up vote 0 down vote accepted

I wrote a script, with the following algorithm:

  1. When the program starts, always build (with the -recorder flag of pdflatex, which creates a .fls file).
  2. Get the list of files from myfile.fls
  3. Wait until a file has changed (use md5sum on any file which has a new timestamp), then rebuild.
  4. Goto 2.

I've noticed that myfile.fls includes all dependencies, such as myfile.bbl for bibliographies, myfile.toc for table of contents, and myfile.aux for most basic things. When there is a need for a rebuild, these change, so relying on this algorithm only, I seem to be able to rebuild until the files reach a fixpoint.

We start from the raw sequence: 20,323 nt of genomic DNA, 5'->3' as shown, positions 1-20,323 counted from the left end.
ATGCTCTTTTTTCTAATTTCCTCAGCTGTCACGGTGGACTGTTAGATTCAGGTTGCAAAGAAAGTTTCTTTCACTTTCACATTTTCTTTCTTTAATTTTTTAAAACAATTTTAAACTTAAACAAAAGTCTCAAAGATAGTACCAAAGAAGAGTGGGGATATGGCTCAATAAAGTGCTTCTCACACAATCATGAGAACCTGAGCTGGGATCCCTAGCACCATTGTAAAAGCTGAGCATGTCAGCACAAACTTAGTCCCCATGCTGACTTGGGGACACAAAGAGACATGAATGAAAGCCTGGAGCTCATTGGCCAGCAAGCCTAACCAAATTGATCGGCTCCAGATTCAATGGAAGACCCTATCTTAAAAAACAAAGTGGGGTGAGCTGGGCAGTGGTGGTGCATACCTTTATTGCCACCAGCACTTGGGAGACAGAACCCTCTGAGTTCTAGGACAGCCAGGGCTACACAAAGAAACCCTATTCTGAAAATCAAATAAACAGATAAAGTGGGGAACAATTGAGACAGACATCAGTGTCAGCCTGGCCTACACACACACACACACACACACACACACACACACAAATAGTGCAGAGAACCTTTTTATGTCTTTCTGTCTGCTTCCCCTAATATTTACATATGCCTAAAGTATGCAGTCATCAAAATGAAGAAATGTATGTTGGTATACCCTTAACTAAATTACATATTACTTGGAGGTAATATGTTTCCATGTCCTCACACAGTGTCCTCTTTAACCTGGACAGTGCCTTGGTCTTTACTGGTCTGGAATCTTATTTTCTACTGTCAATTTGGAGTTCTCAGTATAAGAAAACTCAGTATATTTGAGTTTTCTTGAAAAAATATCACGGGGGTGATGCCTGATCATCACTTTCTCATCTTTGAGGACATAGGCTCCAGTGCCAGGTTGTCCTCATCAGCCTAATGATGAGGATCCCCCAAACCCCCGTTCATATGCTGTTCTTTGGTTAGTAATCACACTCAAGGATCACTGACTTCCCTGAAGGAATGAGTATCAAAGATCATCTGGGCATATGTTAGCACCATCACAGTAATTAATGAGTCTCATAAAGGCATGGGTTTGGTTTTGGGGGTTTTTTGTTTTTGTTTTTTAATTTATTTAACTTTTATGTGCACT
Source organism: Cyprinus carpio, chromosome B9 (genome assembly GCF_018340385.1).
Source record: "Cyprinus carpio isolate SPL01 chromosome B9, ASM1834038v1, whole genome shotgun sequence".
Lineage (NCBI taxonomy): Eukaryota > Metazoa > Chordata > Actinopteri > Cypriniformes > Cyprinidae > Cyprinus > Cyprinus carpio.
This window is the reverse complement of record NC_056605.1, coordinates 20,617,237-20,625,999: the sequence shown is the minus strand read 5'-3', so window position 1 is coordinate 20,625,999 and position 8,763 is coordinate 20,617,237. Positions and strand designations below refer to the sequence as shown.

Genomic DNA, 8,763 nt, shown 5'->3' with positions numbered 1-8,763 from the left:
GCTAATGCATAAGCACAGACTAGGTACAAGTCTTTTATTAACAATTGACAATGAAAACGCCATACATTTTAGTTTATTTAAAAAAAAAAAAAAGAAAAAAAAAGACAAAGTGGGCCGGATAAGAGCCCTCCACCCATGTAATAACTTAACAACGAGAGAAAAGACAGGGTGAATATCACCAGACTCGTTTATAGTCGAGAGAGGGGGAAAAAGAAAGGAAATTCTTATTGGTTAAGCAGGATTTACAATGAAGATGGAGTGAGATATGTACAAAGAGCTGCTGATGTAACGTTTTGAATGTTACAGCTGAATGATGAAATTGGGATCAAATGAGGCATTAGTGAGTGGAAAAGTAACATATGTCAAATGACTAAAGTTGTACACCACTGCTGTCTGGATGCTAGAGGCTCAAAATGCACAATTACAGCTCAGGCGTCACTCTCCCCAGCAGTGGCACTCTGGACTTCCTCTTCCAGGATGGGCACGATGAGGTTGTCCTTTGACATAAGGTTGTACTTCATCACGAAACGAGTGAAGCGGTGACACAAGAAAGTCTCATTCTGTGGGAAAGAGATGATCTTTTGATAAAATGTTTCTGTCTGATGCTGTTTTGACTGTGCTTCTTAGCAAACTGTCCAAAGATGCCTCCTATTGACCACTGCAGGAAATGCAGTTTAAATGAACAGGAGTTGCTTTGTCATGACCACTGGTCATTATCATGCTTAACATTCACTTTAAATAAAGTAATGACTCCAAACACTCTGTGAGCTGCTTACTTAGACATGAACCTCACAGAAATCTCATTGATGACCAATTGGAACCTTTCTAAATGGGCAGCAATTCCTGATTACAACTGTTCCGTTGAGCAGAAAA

Note that the output file generally differs, as the .pdf files tend to include build date. However, this is irrelevent, as the result has still successfully converges.

The only thing I can think of that this won't handle is that it may not converge (thanks to Jouni K. Seppänen, in a comment on another answer).

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@Paul, if it works, it works. That's really the only useful measure of success. –  Bob Cross Sep 25 '09 at 0:29
    
Assuming the -recorder flag gives the .fls, this seems to be OK. As you say, the only risk is an infinite loop (which is highly improbable). You could limit the number of build to, say, four or five, and display a warning if that doesn't suffice. For any practical purposes, this will suffice. I've never ever encountered any document that required more than four builds. –  Martijn Sep 25 '09 at 6:50